During the presentation "iOS Kernel Exploitation" at Blackhat/Syscan 2011, Stefan Esser provided some details about how to build an iDevice (iPad/iPod/iPhone) cable that could be used to enable serial console functionality and kernel debugging capabilities within an iOS device. The following instructions will show the complete steps needed to build this cable as some of the information within the publicly available slides was found to be incomplete. You will need the following materials to build this cable:
* Soldering Iron, Solder, Wire, Wire Cutters & Wire Strippers.
* 2x mini-USB-B to USB-A cables
* FT232RL USB to Serial break-out board
* PodGizmo PodBreakout (v1.5 used here)
* 470k (or near enough to 500k) resistor
* An old iPhone or similar for testing purposes.
Please be aware that this is not an Apple approved accessory and connecting it to your IDevice is unsupported and you may damage the iDevice. I cannot be held responsible for anything you choose to do with your equipment or indeed this cable!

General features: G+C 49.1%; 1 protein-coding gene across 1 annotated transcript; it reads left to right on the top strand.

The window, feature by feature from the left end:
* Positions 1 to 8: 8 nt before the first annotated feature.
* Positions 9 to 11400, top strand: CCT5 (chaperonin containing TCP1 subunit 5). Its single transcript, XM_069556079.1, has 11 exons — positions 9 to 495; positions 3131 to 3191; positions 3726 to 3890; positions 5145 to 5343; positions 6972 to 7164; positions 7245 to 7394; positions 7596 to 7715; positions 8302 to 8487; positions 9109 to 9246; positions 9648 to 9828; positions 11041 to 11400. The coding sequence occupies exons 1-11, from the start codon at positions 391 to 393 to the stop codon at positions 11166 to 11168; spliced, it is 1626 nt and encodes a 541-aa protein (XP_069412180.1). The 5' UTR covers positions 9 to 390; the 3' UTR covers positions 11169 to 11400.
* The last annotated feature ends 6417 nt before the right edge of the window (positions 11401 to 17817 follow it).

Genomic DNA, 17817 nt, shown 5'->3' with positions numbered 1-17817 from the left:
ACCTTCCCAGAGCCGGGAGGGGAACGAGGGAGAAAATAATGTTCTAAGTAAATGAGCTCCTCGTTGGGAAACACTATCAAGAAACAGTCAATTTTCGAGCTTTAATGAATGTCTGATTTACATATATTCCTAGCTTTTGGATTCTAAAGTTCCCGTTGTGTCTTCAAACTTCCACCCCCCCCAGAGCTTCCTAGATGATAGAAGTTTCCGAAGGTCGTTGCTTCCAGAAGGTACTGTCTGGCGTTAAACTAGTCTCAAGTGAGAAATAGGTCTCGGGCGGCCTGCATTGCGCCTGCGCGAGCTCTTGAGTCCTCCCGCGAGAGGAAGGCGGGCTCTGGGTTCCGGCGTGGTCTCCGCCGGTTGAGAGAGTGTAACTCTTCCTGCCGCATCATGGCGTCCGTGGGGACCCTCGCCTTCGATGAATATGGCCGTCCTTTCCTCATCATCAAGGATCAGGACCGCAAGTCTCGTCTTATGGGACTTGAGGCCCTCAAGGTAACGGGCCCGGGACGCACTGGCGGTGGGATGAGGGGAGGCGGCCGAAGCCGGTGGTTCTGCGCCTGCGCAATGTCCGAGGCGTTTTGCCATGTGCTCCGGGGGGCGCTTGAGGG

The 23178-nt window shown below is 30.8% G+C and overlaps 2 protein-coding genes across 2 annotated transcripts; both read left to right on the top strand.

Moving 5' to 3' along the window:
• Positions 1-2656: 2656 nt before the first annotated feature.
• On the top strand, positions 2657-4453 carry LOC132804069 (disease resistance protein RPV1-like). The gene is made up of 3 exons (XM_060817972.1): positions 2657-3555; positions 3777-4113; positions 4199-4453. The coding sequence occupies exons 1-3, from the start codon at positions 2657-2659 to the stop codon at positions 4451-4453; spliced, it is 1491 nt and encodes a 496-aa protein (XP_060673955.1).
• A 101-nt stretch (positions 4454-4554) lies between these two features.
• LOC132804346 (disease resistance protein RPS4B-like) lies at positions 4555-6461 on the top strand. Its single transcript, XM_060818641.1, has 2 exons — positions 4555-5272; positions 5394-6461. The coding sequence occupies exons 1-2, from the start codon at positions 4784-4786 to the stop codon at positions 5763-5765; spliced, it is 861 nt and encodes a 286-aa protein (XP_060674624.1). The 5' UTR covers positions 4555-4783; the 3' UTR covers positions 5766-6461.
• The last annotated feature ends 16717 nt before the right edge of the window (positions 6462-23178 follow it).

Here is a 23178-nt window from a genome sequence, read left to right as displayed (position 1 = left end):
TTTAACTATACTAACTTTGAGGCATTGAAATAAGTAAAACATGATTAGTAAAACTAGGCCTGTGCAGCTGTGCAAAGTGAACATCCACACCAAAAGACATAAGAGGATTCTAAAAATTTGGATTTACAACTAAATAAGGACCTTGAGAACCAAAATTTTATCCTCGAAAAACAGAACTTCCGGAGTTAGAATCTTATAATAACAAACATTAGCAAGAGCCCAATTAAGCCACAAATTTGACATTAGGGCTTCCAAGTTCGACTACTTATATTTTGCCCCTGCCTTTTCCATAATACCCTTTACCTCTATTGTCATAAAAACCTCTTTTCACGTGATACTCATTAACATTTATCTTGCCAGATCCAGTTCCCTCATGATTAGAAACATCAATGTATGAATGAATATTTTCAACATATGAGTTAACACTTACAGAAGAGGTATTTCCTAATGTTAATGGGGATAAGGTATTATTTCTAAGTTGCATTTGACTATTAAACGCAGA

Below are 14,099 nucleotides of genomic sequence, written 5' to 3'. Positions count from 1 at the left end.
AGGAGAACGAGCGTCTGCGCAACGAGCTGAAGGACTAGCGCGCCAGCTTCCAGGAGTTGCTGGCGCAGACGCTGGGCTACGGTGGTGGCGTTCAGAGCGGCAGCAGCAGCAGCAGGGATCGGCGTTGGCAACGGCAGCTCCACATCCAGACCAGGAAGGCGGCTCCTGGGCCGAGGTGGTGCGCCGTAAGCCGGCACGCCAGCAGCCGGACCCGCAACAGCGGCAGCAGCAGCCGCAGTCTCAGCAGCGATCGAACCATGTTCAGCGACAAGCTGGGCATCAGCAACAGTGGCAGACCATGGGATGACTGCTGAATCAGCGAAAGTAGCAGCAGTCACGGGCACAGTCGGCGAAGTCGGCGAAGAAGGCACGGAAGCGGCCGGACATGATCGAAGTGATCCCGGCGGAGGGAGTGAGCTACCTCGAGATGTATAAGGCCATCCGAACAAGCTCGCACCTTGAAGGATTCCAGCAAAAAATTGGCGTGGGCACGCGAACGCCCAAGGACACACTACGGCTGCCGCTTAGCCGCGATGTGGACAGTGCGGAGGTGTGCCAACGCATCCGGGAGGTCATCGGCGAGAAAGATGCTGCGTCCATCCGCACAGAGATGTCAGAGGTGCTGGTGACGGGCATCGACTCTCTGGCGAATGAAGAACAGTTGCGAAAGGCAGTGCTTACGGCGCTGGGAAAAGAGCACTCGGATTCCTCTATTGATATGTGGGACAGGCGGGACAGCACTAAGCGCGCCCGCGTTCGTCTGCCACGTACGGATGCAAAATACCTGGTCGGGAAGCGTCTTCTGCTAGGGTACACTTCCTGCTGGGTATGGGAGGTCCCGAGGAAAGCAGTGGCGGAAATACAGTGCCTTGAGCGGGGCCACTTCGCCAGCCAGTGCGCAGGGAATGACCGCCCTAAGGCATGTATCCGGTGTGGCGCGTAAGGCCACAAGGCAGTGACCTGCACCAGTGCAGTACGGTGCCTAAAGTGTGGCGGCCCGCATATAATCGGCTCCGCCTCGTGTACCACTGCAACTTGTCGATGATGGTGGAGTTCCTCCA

Step 1: Apple iOS Serial/USB Cable for Kernel Debugging
Solder pieces of wire to pin 12, pin 13 and pin 18 of the PodBreakout v1.5 board. You may wish to construct the PodBreakout plastic housing AFTER construction (despite what is shown here) to ease soldering to the PCB. With the three short pieces of wire attach (3cm or so) solder the 470k resistor to pin 21. You will also need to solder a piece of wire of similar length to pin 1 and the last leg of the resistor to the same location.
Step 2: Apple iOS Serial/USB Cable for Kernel Debugging
You should now have four pieces of wire and a resistor soldered to the PodBreakout PCB. You will now solder these four pieces of wire to the FT232RL break-out board which will be used to provide serial capabilities to the UART. The resistor between pin 1 and pin 21 of the PodBreakout is an "accessory" indicator, this indicates to the connected iPhone/iPad that serial connectivity is to be enabled by placing resistance between the two pins.